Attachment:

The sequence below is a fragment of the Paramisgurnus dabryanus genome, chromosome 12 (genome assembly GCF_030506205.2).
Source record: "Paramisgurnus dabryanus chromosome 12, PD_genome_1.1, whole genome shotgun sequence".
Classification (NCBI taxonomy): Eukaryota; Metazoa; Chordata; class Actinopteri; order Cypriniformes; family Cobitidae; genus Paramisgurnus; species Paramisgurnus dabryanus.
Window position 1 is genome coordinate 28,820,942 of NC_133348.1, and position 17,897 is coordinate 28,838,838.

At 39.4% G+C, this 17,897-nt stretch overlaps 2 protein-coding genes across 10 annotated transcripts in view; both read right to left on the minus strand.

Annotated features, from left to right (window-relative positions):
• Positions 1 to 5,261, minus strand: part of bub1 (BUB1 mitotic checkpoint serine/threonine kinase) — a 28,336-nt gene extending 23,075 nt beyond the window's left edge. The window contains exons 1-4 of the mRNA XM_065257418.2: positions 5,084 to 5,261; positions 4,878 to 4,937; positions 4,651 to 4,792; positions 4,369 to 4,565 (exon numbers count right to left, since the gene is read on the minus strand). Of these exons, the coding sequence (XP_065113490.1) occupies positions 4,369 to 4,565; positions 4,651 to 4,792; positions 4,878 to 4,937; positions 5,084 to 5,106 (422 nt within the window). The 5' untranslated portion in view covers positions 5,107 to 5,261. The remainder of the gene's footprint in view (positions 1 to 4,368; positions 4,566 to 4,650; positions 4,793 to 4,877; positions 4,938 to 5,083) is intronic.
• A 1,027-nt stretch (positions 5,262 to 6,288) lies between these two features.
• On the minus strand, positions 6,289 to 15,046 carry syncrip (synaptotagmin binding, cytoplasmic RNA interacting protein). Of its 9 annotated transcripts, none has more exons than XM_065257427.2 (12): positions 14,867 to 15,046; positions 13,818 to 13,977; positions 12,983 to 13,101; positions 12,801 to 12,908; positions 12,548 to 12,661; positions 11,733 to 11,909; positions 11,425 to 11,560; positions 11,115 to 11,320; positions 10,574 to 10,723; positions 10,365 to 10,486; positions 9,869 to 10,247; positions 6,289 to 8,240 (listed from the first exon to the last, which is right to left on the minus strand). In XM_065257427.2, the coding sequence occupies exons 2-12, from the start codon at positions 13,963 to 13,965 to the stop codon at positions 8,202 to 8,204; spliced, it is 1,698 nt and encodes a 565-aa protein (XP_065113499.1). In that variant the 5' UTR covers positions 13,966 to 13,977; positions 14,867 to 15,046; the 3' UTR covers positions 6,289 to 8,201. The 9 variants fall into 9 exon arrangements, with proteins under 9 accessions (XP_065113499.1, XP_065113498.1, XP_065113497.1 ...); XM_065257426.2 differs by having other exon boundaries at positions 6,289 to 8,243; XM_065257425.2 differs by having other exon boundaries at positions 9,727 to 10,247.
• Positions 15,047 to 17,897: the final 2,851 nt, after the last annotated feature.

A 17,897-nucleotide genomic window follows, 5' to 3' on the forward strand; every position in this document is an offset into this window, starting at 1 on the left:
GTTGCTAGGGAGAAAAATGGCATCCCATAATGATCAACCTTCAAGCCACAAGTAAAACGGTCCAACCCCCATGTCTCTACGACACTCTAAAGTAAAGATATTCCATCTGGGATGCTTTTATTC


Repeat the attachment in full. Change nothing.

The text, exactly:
The sequence below is a fragment of the Paramisgurnus dabryanus genome, chromosome 12 (genome assembly GCF_030506205.2).
Source record: "Paramisgurnus dabryanus chromosome 12, PD_genome_1.1, whole genome shotgun sequence".
Classification (NCBI taxonomy): Eukaryota; Metazoa; Chordata; class Actinopteri; order Cypriniformes; family Cobitidae; genus Paramisgurnus; species Paramisgurnus dabryanus.
Window position 1 is genome coordinate 28,820,942 of NC_133348.1, and position 17,897 is coordinate 28,838,838.

At 39.4% G+C, this 17,897-nt stretch overlaps 2 protein-coding genes across 10 annotated transcripts in view; both read right to left on the minus strand.

Annotated features, from left to right (window-relative positions):
• Positions 1 to 5,261, minus strand: part of bub1 (BUB1 mitotic checkpoint serine/threonine kinase) — a 28,336-nt gene extending 23,075 nt beyond the window's left edge. The window contains exons 1-4 of the mRNA XM_065257418.2: positions 5,084 to 5,261; positions 4,878 to 4,937; positions 4,651 to 4,792; positions 4,369 to 4,565 (exon numbers count right to left, since the gene is read on the minus strand). Of these exons, the coding sequence (XP_065113490.1) occupies positions 4,369 to 4,565; positions 4,651 to 4,792; positions 4,878 to 4,937; positions 5,084 to 5,106 (422 nt within the window). The 5' untranslated portion in view covers positions 5,107 to 5,261. The remainder of the gene's footprint in view (positions 1 to 4,368; positions 4,566 to 4,650; positions 4,793 to 4,877; positions 4,938 to 5,083) is intronic.
• A 1,027-nt stretch (positions 5,262 to 6,288) lies between these two features.
• On the minus strand, positions 6,289 to 15,046 carry syncrip (synaptotagmin binding, cytoplasmic RNA interacting protein). Of its 9 annotated transcripts, none has more exons than XM_065257427.2 (12): positions 14,867 to 15,046; positions 13,818 to 13,977; positions 12,983 to 13,101; positions 12,801 to 12,908; positions 12,548 to 12,661; positions 11,733 to 11,909; positions 11,425 to 11,560; positions 11,115 to 11,320; positions 10,574 to 10,723; positions 10,365 to 10,486; positions 9,869 to 10,247; positions 6,289 to 8,240 (listed from the first exon to the last, which is right to left on the minus strand). In XM_065257427.2, the coding sequence occupies exons 2-12, from the start codon at positions 13,963 to 13,965 to the stop codon at positions 8,202 to 8,204; spliced, it is 1,698 nt and encodes a 565-aa protein (XP_065113499.1). In that variant the 5' UTR covers positions 13,966 to 13,977; positions 14,867 to 15,046; the 3' UTR covers positions 6,289 to 8,201. The 9 variants fall into 9 exon arrangements, with proteins under 9 accessions (XP_065113499.1, XP_065113498.1, XP_065113497.1 ...); XM_065257426.2 differs by having other exon boundaries at positions 6,289 to 8,243; XM_065257425.2 differs by having other exon boundaries at positions 9,727 to 10,247.
• Positions 15,047 to 17,897: the final 2,851 nt, after the last annotated feature.

A 17,897-nucleotide genomic window follows, 5' to 3' on the forward strand; every position in this document is an offset into this window, starting at 1 on the left:
GTTGCTAGGGAGAAAAATGGCATCCCATAATGATCAACCTTCAAGCCACAAGTAAAACGGTCCAACCCCCATGTCTCTACGACACTCTAAAGTAAAGATATTCCATCTGGGATGCTTTTATTC